At a holiday dinner a few years back, my father-in-law innocently repeated a remark made by what he referred to as “a gay Republican friend.” Forks laden with food halted in mid-air. Open mouths went unfed. You could have heard the proverbial pin drop. It wasn’t the combination of “gay” and “Republican” in the same sentence that stunned us. It was the word “friend.” As far as we knew, he had no friends. He spent most days tapping out rebuttals to comments made by fellow FReepers on the Mac in his basement. Mr. Spoked used to ask him why he didn’t surf the ‘net for porn like everyone else. Clearly, we didn’t understand–until his casual remark–that my father-in-law had found fellowship online in a way real life couldn’t deliver. Yet sociologists fret about how the Internet has killed community. Not in our experience.
Last night we joined a sellout crowd at the Topeka Community Cycle Project for the Dinner & Bikes Tour sponsored by cycling activists Elly Blue, Joe Biel, and Joshua Ploeg. Elly talked about bicycling economy, Joe showed several film shorts about Portland, Oregon’s road to becoming a Bike Friendly city, and Joshua served us a tasty vegan dinner. The place was packed. I wondered how such an event could have happened in the old days. A quiet little venture like TCCP wouldn’t have been noticed outside Topeka for years, if ever. Maybe word-of-mouth would have traveled to Portland eventually, but it would have taken an awfully long time. Now any of us can create a website/blog/Facebook page and gain attention in a fairly short period of time. It’s community built at the speed of light. You could argue that it’s not as deep or lasting as in the old days, but it’s still community.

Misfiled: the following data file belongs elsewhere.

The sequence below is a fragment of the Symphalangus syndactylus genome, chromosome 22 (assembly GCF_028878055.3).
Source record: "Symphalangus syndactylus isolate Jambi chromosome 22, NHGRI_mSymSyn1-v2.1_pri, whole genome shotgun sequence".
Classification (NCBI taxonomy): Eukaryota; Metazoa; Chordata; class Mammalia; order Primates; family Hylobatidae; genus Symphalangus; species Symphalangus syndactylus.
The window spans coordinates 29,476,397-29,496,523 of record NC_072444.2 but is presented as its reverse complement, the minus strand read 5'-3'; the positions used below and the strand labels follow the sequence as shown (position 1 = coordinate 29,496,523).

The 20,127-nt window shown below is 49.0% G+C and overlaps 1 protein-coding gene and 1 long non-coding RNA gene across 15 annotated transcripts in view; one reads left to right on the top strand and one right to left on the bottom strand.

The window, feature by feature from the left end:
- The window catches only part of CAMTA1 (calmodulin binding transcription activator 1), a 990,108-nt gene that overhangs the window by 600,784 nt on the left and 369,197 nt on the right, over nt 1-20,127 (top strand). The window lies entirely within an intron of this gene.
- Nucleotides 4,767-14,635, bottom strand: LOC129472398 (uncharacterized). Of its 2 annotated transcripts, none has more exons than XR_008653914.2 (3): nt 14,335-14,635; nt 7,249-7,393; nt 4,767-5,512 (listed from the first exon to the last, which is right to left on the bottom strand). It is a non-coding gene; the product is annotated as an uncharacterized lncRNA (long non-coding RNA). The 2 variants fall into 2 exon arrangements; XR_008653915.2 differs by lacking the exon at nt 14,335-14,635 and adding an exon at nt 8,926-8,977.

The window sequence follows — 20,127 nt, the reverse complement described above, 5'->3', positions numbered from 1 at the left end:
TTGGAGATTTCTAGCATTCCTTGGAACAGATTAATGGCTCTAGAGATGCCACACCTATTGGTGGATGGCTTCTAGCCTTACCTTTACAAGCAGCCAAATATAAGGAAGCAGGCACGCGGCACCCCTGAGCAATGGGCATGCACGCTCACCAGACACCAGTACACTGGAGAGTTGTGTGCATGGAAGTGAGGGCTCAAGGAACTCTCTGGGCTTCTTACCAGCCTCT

Looking around the room last night I saw a number of familiar faces, but also many I didn’t know. We strangers were bound together by cycling, either because we bicycled ourselves or because we knew and loved someone who does. The three people in charge of the evening had never met us, but new bonds had forged before the night ended. Afterwards, Mr. Spoked and I bicycled on the streets of Topeka, our headlamps lighting the way. We checked on our new acquaintances online when we got home. Community: it’s not the same as it ever was, but it’s alive in so many ways.